The book that most inspired me this year was Ron Berger’s An Ethic of Excellence. I decided if I was going to try one new thing in the classroom that would really make a difference to pupils it should be his ideas about focused critique and redrafting as I wanted to see if I could make a difference to my pupils’ perceptions of when a piece of work was ‘finished’.
I started the year by showing each of my classes the famous video of Austin’s Butterfly and introducing the concept of DIRT time.
Interestingly, my Year 7 and 8 classes got the idea straight away. They were blown away by the quality of Austin’s final butterfly drawing and the progress he had made and we had productive discussions about the value of redrafting and not giving up .Initially, however, they did not fully appreciate the strong connection between the quality of the feedback given and Austin’s capacity to improve his work.
With my older classes, the first viewing of the video was not as successful. They were dismissive of the idea that they had anything to learn from a six year old and could not see past this. I left it and then showed them the video again immediately preceding their next DIRT session. This time I was more insistent that they engaged with the ideas being presented.
Teenage DIRT bags
My next step was to make up DIRT bags to hand out to each table of four every time we were engaged in writing or redrafting. These contain a green pen for each pupil, an A3-size pupil-friendly version of the reading and writing levelled assessment focus levels for English and two laminated cards, one giving instructions on how to do good self-assessment and a similar one for critique (I chose to use this term with all my classes interchangeably with peer assessment).
The self-assessment card is headed HOW TO GREEN PEN YOUR WORK and contains a checklist of the different SPAG features pupils need to check before I will read their work – they have learned that I will not read anybody’s work unless I can see self-corrections in green pen on it already.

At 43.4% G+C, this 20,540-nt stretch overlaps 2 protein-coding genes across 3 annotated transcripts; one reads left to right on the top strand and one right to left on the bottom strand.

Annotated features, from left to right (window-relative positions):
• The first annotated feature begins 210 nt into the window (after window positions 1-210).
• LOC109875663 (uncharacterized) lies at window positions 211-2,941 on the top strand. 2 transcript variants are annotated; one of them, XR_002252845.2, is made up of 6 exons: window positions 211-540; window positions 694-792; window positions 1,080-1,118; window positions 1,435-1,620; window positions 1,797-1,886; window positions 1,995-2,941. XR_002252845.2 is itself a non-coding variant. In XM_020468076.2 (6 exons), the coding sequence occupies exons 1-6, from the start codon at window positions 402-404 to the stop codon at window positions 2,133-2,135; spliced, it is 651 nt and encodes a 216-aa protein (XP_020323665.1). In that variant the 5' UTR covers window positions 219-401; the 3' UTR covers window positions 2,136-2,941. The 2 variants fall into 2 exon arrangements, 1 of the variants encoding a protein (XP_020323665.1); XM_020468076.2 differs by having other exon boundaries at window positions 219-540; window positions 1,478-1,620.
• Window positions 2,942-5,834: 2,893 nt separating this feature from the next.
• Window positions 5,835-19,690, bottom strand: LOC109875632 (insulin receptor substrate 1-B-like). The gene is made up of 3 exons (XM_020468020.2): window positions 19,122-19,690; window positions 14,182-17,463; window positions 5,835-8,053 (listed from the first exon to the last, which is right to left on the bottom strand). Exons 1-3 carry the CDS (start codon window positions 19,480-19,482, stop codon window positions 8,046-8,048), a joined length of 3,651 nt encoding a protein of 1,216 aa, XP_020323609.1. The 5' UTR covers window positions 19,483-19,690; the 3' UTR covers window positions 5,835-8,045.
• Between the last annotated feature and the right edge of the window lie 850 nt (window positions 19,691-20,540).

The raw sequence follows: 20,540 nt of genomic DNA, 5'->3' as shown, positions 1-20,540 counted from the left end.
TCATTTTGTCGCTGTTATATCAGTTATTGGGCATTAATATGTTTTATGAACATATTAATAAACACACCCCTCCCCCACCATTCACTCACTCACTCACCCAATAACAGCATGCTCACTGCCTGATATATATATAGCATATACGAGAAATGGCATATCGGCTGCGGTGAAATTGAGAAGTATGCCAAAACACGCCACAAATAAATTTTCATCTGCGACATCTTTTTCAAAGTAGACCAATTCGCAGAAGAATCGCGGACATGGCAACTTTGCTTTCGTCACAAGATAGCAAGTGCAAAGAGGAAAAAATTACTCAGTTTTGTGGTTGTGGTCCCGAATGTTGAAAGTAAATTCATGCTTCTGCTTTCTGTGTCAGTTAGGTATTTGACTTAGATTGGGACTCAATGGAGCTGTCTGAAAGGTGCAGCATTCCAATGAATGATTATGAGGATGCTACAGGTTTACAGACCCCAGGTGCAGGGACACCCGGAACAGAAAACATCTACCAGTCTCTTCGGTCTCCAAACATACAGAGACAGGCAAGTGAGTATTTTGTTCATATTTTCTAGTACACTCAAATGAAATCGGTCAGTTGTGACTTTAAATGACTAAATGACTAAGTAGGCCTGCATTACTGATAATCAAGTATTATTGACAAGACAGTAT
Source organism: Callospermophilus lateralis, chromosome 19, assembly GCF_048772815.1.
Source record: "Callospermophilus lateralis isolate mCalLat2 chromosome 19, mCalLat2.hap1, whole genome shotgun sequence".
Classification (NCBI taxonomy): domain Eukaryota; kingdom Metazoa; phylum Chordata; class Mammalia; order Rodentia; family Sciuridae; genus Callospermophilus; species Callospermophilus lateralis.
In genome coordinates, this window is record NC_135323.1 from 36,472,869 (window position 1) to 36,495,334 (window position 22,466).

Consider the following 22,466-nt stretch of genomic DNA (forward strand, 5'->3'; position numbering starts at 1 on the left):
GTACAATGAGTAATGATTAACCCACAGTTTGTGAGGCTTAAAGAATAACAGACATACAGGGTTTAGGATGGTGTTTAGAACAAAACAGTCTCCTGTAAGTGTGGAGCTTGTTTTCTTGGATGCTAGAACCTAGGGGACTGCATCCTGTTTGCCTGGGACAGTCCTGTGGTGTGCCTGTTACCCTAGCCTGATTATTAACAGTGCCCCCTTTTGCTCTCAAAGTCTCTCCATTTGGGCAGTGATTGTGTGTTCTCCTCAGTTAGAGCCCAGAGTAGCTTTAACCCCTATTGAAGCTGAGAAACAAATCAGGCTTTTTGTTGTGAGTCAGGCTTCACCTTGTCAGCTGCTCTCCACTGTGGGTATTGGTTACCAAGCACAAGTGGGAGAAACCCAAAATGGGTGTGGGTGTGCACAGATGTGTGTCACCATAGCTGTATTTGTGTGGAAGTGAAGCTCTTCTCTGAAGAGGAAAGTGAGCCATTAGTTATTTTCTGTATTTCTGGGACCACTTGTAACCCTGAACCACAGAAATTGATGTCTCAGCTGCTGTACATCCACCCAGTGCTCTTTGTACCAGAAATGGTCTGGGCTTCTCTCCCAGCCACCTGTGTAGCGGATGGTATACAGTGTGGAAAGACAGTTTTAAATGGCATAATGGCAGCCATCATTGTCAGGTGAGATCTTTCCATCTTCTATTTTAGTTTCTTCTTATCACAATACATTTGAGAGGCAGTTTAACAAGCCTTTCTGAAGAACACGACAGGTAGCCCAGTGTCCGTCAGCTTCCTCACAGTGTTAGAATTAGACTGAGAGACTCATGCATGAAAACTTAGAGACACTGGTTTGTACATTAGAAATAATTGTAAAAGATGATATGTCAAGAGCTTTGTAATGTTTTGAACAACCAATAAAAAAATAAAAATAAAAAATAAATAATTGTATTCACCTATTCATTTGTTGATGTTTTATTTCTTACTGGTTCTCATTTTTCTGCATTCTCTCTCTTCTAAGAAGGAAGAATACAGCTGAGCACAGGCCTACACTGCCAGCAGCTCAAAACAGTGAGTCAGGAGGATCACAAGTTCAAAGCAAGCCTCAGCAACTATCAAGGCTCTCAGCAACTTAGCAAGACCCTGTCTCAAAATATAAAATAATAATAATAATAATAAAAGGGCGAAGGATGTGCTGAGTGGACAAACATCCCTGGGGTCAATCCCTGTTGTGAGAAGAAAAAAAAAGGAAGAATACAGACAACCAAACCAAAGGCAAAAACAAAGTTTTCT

The peer assessment card contains explicit instructions on how to give good critique, focusing on the three key points: be kind, be constructive and be specific and giving examples of the difference between good and bad critique.
Peer Assessment Card
I finished every DIRT session by getting pupils to feed back to the class examples of helpful or not so helpful critique they had received from their classmates and explaining how they had changed their work in response to this critique. As a result, we gradually built up an expectation in pupil’s minds that they had an entitlement to receive specific and helpful critique that was linked to the success criteria for the work in progress. By examining examples of bad critique as a class, we also built up an understanding of what was not helpful so comments like ‘your handwriting isn’t very good’ were gradually cut down on if not entirely eliminated.
Another important facet of this approach proved to be getting pupils to sign their critique. This not only encouraged them to take ownership of the feedback they were giving, but also ensured that when marking students’ work subsequent to a critique session I was able to give feedback on the quality of the critique. This then led on to my next step, which was to create a new role for pupils who had proved the quality of their critique. I called these pupils Peer Assessment Leaders.
I rolled out the Peer Assessment Leader concept initially in Year 8, and quickly had 12 pupils whose critiques merited having the purple Peer Assessment Logo on their folders. I then used these pupils as a resource during DIRT sessions, asking other pupils to have their work checked by a PAL before starting to correct or redraft it. When marking work, I photographed particularly good examples of critique and created a display board that pupils could refer to if they needed guidance on improving their critique.
By the end of the year all my Key Stage 3 classes were using critique confidently to improve their work, although my Year 8 class were still by far the most skilled. My end of year data showed very good progress right across each class group, at least part of this is attributable to the way in which pupils were able to use critique to improve their work.
Looking at how I could improve my approach for next time around, I think the key difference between the Year 7 and 8 classes and my older classes in terms of how well they engaged with the process was down to the amount of time I felt able to spend on the redrafting of work in class. With the younger classes I had more freedom to focus on improving writing so we took our big pieces of work slowly, whereas the sheer volume of work that needed to be got through with other year groups precluded this approach. Next time, I will make redrafting as we go along a higher priority and also incorporate more opportunities for slow writing into our classwork.